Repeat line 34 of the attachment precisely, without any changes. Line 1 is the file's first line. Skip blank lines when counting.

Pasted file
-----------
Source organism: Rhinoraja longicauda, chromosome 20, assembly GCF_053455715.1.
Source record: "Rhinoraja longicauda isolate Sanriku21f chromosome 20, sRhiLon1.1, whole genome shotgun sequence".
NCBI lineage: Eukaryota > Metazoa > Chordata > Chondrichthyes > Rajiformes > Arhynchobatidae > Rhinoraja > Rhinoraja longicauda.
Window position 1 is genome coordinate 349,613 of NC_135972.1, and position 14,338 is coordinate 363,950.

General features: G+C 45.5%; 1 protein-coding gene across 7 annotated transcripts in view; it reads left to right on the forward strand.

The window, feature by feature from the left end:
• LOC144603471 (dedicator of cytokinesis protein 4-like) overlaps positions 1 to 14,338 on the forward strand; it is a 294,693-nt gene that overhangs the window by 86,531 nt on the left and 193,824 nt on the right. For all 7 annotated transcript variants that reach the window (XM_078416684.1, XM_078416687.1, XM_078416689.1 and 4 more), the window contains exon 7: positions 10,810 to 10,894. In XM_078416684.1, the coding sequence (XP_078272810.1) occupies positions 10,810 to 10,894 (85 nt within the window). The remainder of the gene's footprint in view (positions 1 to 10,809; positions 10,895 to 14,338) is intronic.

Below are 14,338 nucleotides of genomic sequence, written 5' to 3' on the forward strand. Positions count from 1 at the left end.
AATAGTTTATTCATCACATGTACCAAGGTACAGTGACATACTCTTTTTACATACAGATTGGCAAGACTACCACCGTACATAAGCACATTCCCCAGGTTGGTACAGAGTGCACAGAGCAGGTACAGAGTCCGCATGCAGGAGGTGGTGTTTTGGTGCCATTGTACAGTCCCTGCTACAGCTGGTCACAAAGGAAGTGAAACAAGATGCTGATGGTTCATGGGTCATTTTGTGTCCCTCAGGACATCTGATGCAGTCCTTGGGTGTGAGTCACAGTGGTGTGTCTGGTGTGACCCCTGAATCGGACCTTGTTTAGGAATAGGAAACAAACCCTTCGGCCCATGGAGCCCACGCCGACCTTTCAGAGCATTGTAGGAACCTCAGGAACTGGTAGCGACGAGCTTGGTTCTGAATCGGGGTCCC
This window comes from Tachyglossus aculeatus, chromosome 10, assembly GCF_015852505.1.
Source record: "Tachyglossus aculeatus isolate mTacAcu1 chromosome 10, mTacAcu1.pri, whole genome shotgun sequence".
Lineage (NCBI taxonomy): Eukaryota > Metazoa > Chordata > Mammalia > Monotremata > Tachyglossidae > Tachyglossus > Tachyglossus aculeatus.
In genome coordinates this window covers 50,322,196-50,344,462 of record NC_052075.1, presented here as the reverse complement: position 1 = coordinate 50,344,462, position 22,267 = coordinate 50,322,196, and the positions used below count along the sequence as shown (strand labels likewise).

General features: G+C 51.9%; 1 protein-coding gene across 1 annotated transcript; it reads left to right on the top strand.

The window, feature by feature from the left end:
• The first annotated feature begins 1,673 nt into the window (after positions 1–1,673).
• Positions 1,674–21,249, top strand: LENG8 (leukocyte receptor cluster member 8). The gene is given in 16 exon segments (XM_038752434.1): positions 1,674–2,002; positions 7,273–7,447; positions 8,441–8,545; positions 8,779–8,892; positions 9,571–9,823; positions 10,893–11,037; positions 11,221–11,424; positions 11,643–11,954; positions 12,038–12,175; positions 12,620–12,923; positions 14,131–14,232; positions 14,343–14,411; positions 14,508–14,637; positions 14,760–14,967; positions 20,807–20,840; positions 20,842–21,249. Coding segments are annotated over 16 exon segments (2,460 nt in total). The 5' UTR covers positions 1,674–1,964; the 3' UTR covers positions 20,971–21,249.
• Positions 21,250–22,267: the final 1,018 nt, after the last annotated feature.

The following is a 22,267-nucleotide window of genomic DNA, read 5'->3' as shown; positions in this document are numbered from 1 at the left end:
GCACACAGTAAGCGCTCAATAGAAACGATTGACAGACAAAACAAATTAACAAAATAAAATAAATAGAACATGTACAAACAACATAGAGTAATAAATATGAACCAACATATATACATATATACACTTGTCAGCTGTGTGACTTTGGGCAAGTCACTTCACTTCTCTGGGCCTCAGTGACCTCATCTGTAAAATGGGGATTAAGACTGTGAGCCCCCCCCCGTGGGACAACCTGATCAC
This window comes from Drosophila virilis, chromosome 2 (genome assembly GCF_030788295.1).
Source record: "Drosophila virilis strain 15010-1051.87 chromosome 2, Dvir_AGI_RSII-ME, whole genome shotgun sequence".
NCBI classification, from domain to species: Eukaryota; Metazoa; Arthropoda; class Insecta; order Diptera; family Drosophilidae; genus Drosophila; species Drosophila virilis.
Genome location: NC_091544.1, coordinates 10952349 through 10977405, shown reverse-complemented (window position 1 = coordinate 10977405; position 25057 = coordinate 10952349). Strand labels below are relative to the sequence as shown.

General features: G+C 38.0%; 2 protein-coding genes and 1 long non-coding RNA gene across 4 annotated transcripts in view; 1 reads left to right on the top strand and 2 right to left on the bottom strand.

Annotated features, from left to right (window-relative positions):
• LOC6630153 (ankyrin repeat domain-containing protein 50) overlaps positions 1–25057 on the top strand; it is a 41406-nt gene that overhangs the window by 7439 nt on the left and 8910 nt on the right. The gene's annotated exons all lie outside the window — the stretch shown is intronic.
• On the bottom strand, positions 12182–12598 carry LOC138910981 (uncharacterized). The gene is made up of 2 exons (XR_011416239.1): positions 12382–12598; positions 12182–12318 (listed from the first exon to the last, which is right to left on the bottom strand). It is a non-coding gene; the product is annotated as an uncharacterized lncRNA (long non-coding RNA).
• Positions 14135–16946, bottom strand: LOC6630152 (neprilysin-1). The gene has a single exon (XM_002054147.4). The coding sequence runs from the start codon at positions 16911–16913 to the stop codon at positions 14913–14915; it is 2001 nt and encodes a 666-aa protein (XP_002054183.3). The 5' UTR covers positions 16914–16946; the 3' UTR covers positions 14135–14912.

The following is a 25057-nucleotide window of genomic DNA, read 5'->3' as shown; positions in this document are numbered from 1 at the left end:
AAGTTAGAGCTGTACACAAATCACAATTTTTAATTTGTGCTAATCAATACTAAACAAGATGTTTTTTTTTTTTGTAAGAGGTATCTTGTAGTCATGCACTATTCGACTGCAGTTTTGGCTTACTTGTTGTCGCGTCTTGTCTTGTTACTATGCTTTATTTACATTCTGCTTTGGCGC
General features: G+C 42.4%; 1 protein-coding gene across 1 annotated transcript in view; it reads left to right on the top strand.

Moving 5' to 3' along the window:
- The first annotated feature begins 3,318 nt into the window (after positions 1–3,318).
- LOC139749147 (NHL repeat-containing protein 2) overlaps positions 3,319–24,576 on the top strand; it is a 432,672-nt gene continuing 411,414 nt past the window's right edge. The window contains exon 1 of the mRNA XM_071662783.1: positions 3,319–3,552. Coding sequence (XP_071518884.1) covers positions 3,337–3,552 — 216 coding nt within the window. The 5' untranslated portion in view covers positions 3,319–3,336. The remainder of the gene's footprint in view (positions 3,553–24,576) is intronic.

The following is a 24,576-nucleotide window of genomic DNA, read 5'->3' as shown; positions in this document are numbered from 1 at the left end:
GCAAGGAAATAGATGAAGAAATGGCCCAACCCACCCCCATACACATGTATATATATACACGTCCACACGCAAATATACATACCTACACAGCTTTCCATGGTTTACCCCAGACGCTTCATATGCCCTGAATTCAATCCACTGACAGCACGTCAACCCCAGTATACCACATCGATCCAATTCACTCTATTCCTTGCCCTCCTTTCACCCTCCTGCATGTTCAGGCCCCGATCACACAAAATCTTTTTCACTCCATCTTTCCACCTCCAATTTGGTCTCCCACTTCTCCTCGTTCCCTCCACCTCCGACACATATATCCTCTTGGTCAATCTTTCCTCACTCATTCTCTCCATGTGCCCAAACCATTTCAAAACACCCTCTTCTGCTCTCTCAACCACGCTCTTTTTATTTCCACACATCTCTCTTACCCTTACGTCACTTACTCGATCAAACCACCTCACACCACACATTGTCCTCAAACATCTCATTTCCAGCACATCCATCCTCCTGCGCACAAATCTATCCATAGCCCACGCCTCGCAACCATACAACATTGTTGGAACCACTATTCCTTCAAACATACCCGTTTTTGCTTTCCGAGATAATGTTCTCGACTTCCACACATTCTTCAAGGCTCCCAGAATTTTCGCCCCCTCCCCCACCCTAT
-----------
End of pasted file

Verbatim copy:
- The first annotated feature begins 3,318 nt into the window (after positions 1–3,318).